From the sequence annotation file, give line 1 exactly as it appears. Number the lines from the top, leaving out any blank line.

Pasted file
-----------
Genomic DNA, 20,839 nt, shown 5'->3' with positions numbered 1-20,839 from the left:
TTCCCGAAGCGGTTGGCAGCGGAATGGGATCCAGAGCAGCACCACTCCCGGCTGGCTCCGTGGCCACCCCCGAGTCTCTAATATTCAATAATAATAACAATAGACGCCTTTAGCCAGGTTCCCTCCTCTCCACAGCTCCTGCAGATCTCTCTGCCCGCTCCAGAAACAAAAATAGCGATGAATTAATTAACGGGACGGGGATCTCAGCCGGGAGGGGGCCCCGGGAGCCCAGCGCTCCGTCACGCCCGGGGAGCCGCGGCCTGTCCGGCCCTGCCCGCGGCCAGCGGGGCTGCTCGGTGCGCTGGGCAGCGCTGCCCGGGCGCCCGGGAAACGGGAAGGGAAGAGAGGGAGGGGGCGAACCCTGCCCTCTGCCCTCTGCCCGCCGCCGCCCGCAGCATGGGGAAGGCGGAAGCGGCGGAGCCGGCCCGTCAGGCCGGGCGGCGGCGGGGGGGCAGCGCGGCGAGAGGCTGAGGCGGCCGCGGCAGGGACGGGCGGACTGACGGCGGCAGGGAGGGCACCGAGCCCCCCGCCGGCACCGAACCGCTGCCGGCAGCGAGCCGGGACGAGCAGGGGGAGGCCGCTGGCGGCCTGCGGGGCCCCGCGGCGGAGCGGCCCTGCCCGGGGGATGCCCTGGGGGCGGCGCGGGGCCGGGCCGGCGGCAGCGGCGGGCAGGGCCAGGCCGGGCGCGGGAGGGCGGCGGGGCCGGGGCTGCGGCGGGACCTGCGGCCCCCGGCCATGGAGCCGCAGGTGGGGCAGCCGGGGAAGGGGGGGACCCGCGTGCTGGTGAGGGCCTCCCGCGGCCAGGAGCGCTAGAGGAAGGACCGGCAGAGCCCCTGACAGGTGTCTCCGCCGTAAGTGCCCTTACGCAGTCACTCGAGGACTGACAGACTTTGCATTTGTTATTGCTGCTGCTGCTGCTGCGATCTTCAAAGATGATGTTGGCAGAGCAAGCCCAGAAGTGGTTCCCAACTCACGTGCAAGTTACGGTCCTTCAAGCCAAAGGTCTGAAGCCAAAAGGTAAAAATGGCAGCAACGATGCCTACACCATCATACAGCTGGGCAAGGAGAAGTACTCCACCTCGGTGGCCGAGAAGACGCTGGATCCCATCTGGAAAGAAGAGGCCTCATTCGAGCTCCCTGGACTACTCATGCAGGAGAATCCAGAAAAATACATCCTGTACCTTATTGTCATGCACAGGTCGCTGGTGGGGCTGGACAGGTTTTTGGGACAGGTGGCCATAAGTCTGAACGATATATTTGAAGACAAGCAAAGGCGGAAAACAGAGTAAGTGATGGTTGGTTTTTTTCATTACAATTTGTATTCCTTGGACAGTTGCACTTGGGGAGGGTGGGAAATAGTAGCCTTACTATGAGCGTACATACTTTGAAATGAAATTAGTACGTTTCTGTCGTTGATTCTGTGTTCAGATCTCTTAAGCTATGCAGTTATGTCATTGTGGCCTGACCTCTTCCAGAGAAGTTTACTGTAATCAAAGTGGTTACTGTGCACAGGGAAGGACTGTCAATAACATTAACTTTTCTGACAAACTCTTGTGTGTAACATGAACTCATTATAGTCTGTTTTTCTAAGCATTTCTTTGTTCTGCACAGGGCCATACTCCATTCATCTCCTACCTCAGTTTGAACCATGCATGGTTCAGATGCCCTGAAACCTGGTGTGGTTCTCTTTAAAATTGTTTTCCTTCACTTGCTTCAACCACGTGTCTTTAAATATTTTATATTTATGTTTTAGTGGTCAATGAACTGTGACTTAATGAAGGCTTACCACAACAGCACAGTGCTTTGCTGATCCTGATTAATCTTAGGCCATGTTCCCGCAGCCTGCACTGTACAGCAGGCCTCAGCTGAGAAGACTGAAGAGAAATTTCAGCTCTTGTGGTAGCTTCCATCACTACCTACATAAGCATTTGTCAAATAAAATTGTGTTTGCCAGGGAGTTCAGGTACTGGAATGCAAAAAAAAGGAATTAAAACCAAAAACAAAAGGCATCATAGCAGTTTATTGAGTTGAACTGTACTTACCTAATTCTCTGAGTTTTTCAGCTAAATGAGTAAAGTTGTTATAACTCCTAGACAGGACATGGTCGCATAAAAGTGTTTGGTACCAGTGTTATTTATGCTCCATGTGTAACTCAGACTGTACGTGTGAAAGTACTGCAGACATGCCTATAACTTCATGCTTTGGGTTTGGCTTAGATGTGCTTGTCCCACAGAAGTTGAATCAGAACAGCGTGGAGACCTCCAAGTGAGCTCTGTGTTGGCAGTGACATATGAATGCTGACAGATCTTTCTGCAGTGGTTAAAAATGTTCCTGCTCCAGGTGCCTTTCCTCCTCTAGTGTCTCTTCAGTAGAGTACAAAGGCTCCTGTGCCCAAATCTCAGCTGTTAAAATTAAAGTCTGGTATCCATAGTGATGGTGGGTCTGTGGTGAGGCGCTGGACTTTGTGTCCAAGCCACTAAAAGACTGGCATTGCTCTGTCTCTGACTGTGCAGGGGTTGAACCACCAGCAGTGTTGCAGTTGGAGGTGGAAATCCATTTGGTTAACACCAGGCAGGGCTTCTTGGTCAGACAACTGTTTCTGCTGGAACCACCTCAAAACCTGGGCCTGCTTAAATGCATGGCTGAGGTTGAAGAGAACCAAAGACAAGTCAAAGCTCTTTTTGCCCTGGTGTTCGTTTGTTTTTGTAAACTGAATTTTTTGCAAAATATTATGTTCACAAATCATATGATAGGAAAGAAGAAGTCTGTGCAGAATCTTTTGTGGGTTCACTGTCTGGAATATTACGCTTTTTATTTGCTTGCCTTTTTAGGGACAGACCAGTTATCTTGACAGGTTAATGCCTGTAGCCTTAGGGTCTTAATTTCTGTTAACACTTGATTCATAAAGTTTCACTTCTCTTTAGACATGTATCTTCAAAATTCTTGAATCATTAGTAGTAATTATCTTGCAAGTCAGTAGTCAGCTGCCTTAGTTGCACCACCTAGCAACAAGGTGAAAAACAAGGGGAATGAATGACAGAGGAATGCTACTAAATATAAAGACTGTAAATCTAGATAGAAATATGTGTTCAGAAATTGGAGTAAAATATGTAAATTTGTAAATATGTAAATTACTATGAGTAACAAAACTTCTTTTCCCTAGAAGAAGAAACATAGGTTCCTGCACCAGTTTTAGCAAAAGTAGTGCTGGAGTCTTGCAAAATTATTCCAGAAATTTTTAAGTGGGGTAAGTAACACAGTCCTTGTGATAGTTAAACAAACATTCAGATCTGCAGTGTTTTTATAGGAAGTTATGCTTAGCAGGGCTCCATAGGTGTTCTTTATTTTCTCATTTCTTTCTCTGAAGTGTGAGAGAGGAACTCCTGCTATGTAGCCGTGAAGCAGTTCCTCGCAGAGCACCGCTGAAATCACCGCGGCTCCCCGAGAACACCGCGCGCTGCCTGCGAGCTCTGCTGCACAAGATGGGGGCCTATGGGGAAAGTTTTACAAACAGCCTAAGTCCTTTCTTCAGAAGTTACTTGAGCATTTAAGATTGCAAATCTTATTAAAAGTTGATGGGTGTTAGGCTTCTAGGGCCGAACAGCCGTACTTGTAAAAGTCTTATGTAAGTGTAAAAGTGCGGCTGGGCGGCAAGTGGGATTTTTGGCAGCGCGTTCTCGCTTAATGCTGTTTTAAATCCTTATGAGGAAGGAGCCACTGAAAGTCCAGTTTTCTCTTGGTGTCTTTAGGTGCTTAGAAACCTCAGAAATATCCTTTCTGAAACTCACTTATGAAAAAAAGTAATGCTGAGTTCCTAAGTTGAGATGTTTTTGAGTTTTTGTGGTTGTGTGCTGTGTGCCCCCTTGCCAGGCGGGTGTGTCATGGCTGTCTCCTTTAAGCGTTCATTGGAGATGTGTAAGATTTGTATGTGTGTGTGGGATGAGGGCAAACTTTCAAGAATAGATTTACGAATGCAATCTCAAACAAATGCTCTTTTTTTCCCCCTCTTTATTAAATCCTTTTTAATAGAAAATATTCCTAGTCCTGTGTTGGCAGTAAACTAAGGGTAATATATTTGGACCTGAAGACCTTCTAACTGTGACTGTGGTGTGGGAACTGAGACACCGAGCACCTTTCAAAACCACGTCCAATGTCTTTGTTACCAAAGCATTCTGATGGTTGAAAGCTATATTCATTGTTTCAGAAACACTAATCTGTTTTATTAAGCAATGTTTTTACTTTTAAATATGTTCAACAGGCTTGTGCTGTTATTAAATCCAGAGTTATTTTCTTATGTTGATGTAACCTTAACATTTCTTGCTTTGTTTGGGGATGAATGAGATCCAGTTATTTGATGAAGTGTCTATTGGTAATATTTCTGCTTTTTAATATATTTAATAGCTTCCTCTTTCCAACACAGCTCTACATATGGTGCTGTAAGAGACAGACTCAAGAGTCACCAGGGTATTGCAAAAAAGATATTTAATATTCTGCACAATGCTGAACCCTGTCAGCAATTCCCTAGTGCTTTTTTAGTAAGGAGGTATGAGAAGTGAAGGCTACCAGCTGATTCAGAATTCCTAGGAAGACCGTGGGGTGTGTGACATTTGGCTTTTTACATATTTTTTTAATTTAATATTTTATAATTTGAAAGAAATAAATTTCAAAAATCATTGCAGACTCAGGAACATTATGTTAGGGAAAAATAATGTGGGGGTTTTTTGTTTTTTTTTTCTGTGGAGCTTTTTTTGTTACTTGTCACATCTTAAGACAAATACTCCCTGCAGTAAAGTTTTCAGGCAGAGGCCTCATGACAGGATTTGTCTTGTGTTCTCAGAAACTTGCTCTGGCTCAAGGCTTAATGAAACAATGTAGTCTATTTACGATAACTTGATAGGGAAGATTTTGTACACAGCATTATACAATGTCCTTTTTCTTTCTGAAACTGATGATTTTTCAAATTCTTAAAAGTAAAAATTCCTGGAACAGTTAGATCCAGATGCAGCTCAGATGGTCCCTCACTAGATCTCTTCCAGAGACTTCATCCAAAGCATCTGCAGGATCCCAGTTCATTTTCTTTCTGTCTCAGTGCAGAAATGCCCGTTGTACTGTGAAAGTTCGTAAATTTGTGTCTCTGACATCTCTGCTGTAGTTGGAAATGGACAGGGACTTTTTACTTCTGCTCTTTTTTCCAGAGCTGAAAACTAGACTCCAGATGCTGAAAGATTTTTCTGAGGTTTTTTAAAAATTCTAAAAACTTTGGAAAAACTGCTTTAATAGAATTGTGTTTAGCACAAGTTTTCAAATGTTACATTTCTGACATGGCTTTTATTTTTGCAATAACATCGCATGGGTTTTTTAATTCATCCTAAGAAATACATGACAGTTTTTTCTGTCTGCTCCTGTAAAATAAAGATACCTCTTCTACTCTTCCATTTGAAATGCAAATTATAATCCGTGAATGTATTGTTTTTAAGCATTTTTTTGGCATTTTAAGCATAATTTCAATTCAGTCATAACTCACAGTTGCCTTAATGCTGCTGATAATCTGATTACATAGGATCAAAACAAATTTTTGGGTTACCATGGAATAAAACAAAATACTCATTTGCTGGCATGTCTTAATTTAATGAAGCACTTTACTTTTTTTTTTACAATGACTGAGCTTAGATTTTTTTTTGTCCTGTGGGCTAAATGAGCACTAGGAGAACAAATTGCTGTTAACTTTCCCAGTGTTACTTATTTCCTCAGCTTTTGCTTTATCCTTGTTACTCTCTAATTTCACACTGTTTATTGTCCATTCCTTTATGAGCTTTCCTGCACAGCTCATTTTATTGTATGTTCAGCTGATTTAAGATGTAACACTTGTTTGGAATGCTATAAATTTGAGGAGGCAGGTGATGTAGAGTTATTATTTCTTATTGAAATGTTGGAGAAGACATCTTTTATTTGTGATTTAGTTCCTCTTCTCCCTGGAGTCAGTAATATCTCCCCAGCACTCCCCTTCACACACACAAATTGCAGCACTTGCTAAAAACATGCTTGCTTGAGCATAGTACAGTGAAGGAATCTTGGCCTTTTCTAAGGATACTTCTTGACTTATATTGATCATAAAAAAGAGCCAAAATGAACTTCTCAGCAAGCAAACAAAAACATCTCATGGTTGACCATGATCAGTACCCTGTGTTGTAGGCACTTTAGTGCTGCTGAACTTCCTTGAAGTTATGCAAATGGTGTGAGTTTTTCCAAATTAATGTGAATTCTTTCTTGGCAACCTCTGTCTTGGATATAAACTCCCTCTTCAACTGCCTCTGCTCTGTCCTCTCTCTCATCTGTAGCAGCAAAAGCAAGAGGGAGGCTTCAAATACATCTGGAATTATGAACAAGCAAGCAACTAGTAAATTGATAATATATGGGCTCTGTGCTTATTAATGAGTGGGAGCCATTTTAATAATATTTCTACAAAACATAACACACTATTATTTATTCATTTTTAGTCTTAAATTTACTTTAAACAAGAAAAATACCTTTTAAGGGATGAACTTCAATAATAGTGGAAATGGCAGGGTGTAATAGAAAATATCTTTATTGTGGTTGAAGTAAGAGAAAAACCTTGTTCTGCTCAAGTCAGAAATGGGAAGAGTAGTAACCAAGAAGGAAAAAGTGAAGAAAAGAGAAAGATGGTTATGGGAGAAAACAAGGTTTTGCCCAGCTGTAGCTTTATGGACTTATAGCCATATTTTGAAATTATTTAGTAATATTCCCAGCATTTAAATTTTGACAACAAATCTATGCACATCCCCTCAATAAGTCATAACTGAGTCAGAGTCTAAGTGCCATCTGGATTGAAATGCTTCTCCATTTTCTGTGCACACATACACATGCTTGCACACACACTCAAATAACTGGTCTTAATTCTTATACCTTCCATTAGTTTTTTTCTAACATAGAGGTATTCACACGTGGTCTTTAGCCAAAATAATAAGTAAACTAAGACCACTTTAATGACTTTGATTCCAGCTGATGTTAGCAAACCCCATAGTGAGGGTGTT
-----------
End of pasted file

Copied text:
Genomic DNA, 20,839 nt, shown 5'->3' with positions numbered 1-20,839 from the left: